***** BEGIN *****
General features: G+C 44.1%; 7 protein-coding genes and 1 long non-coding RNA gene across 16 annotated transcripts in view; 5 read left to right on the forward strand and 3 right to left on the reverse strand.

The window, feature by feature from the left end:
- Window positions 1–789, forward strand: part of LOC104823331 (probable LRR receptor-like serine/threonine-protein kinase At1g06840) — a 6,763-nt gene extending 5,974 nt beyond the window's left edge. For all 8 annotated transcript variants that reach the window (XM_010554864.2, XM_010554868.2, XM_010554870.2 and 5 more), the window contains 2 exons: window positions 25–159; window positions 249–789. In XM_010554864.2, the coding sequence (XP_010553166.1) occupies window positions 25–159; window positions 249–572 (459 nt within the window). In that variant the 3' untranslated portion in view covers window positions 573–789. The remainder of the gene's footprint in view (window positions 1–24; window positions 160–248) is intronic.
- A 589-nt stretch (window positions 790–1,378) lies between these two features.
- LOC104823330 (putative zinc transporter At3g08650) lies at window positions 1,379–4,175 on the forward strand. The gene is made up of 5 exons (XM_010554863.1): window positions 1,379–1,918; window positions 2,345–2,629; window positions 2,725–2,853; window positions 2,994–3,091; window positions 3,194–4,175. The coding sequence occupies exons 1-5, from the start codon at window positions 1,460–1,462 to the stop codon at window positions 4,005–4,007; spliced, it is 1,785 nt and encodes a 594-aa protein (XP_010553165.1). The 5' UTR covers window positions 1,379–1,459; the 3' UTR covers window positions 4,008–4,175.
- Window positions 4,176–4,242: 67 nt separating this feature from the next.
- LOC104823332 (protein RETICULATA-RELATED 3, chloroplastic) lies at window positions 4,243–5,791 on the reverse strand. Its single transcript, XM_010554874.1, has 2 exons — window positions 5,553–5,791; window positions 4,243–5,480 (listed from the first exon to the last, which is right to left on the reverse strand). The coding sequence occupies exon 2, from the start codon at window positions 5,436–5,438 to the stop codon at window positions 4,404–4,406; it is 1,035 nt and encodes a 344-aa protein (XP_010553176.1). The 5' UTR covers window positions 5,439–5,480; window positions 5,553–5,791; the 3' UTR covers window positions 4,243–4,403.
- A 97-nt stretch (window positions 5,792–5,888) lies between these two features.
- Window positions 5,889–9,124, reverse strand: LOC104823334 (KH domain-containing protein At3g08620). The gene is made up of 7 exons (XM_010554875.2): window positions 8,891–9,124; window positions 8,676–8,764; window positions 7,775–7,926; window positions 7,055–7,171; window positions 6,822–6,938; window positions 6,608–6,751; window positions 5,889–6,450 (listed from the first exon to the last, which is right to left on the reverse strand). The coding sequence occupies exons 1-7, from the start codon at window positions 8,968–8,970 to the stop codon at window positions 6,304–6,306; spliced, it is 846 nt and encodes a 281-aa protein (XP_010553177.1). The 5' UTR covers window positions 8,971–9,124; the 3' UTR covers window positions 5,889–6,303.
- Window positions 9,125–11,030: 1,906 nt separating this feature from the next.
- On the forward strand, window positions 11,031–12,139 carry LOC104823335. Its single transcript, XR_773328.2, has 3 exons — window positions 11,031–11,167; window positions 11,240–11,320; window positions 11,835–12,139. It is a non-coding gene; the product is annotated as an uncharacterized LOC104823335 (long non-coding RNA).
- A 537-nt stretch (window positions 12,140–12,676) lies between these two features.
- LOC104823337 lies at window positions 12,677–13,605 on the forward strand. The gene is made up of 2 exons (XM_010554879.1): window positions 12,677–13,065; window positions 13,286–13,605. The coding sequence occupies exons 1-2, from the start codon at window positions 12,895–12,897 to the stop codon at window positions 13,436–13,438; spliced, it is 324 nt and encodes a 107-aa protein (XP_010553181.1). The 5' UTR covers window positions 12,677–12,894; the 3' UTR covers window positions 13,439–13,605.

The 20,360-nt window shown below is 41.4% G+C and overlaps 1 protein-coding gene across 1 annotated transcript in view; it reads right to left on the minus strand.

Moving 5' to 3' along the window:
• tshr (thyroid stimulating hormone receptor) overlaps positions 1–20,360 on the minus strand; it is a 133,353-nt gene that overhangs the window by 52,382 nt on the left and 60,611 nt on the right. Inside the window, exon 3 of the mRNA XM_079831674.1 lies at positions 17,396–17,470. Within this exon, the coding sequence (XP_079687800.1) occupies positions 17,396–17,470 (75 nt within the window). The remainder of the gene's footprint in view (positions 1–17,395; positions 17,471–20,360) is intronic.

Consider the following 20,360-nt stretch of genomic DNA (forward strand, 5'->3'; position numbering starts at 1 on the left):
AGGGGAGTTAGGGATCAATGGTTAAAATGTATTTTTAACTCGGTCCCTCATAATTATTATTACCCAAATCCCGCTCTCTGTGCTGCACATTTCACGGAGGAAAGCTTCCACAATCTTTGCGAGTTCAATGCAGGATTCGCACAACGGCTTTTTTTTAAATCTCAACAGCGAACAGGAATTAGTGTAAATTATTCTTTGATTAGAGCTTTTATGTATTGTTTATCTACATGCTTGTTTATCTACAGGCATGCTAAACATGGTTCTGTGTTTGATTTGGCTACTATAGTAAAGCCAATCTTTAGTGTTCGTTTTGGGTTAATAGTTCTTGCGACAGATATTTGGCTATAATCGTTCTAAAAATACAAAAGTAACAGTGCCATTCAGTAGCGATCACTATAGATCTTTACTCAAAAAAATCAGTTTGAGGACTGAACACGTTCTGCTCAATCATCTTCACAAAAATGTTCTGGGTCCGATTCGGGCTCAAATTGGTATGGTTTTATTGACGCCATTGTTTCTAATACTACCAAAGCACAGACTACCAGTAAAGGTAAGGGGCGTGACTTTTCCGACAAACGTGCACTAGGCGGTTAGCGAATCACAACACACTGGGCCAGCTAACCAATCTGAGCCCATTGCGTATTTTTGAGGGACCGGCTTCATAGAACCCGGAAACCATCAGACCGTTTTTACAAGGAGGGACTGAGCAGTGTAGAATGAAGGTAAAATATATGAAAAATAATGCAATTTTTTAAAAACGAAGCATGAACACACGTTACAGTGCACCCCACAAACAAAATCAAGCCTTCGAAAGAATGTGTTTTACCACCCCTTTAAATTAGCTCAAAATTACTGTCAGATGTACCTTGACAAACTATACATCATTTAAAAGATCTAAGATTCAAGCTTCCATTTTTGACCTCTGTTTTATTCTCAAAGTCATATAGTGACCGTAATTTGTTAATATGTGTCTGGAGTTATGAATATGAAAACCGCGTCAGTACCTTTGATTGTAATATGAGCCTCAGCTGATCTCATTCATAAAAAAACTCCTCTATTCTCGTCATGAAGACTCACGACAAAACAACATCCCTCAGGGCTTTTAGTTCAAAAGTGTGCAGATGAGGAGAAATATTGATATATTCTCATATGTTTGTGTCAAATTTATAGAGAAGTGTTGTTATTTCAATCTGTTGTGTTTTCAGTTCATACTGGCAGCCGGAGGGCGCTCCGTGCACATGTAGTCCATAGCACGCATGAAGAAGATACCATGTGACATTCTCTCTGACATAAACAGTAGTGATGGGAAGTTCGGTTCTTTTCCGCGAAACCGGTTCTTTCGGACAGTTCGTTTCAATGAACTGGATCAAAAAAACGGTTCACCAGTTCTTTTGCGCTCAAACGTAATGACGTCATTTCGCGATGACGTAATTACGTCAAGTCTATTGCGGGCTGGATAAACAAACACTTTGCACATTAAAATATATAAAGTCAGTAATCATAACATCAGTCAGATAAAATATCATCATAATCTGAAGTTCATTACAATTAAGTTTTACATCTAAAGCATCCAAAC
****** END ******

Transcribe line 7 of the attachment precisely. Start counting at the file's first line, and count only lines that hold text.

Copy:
- LOC104823332 (protein RETICULATA-RELATED 3, chloroplastic) lies at window positions 4,243–5,791 on the reverse strand. Its single transcript, XM_010554874.1, has 2 exons — window positions 5,553–5,791; window positions 4,243–5,480 (listed from the first exon to the last, which is right to left on the reverse strand). The coding sequence occupies exon 2, from the start codon at window positions 5,436–5,438 to the stop codon at window positions 4,404–4,406; it is 1,035 nt and encodes a 344-aa protein (XP_010553176.1). The 5' UTR covers window positions 5,439–5,480; window positions 5,553–5,791; the 3' UTR covers window positions 4,243–4,403.